HART Program FAQs

Earlier this week Yahoo Parenting ran this story about a man living with an HIV positive diagnosis. This man is also a father through surrogacy. That breakthrough was made possible through the use of our HART program.

Here are a few frequently asked questions about the program.

What is HART?
HART stands for HIV Assisted Reproductive Technologies. Growing Generations has developed a cutting edge approach to assisted reproductive technologies combined with laboratory testing and preventative medications so HIV+ men may have the chance to become parents.

Won’t the Baby or the Gestational Carrier Get HIV?
No. Because it is now possible to take a single sperm and insert it directly into the egg for fertilization, only a single sperm is needed. As a result, the viral load is so small that chances of an infection are incredibly rare. In more than 4,000 reported cases of assisted reproduction using sperm from an HIV+ man, there has been no case of transmission to the gestational carrier or the baby.

What Male HIV Patients Are Eligible?
Aside from the general eligibility that Growing Generations looks for in intended parents, there are a few others specific to HIV+ men. Men are eligible to conceive children if they are on long-term HIV medications, have an undetectable viral load, haven’t changed their HIV medication in 6 months, and don’t have any other STDs. Male donors who need to be on HIV medications need to have taken them for a consistent 6 months before they can donate sperm. This means that the regimen can’t have changed and that they have several viral loads over a 6-month period, which are undetectable, including a viral load immediately before sperm donation.

How is this possible?
First, a “cocktail” of HIV drugs, usually protease inhibitors, are able to knock down the replication of the virus. Secondly, a breakthrough in the laboratory allowed the amount of virus in a patient to be calculated, called the viral load. The cocktail of drugs decreases the amount of virus in patients to unidentifiable levels of viral load; in other words, essentially zero. This research finding has turned HIV into a long-term manageable disease.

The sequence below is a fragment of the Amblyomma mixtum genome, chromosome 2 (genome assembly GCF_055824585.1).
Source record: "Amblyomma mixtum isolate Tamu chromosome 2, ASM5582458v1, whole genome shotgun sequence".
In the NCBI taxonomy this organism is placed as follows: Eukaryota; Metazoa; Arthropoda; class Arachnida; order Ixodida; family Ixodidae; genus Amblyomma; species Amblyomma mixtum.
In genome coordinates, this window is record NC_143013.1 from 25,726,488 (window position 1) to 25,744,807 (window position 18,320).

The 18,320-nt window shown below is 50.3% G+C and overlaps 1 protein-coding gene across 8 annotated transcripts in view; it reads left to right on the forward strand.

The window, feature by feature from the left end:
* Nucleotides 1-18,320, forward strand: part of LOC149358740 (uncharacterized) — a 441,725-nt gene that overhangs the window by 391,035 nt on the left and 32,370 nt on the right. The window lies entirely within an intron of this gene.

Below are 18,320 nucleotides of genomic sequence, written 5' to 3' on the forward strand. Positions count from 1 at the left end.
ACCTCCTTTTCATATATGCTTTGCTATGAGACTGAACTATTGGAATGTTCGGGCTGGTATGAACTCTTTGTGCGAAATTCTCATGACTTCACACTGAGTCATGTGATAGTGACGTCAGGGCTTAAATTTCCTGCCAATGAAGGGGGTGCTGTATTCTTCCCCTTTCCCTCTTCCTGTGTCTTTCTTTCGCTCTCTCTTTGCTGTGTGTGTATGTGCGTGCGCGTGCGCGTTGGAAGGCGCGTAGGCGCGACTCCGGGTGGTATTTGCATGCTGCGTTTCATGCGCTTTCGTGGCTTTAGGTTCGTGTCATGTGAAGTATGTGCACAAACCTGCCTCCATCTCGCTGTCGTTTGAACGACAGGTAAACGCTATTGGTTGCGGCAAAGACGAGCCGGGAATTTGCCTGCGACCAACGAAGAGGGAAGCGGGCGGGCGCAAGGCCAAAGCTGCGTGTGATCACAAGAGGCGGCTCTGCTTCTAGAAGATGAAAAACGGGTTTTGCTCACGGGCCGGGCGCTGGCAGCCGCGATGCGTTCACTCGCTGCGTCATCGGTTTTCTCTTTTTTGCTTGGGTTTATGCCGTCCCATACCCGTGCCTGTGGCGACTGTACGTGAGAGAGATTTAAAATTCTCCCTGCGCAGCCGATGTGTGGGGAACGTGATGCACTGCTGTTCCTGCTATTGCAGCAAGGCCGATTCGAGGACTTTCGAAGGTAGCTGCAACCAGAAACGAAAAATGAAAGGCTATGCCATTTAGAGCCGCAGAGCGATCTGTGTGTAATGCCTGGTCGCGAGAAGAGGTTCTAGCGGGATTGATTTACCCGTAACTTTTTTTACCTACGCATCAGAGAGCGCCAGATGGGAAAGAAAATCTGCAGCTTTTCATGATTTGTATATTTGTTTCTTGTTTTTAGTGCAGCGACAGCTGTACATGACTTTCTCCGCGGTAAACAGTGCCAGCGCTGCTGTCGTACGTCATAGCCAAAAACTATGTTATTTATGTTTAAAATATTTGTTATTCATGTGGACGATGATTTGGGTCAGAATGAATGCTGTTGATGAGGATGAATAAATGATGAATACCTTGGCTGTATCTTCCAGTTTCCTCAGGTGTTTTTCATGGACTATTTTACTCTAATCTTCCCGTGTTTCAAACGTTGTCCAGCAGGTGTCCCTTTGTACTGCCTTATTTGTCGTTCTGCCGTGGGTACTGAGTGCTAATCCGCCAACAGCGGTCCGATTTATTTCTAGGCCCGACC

What About Other Types of Viral Infections?
For the most part, the same drugs, lab tests and assisted reproductive technologies that apply to HIV+ males can be used in men who are infected with other viral diseases like hepatitis so that they can safely have children. Whether you are straight, gay, using a surrogate, your partner—whatever the situation may be—we’re now able to move forward and provide a safe environment for you to have children where the risk to your partner or your surrogate is negligible, and the risk to your child is negligible as well.

Dr. Kim Bergman

Kim Bergman, PhD, a licensed psychologist of 22 years, has specialized in the area of gay and lesbian parenting, parenting by choice and third party assisted reproduction for the last two decades. Dr. Bergman has created a comprehensive psychological screening, support and monitoring process for Intended Parents, Surrogates and Donors. She is the co-owner of Fertility Counseling Services and Growing Generations and is a member of the American Society of Reproductive Medicine, the American Fertility Association, the American Psychological Association, the Los Angeles County Psychological Association, the Lesbian and Gay Psychotherapy Association, and the Gay and Lesbian Medical Association. She is on the national board of the Family Equality Council. Dr. Bergman writes, teaches and speaks extensively on parenting by choice. Along with co-authors, she published “Gay Men Who Become Fathers via Surrogacy: The Transition to Parenthood” (Journal of GLBT Family Studies, April 2010). Dr. Bergman created her own family using third party assisted reproduction and she lives with her wife of 28 years and their two teenage daughters.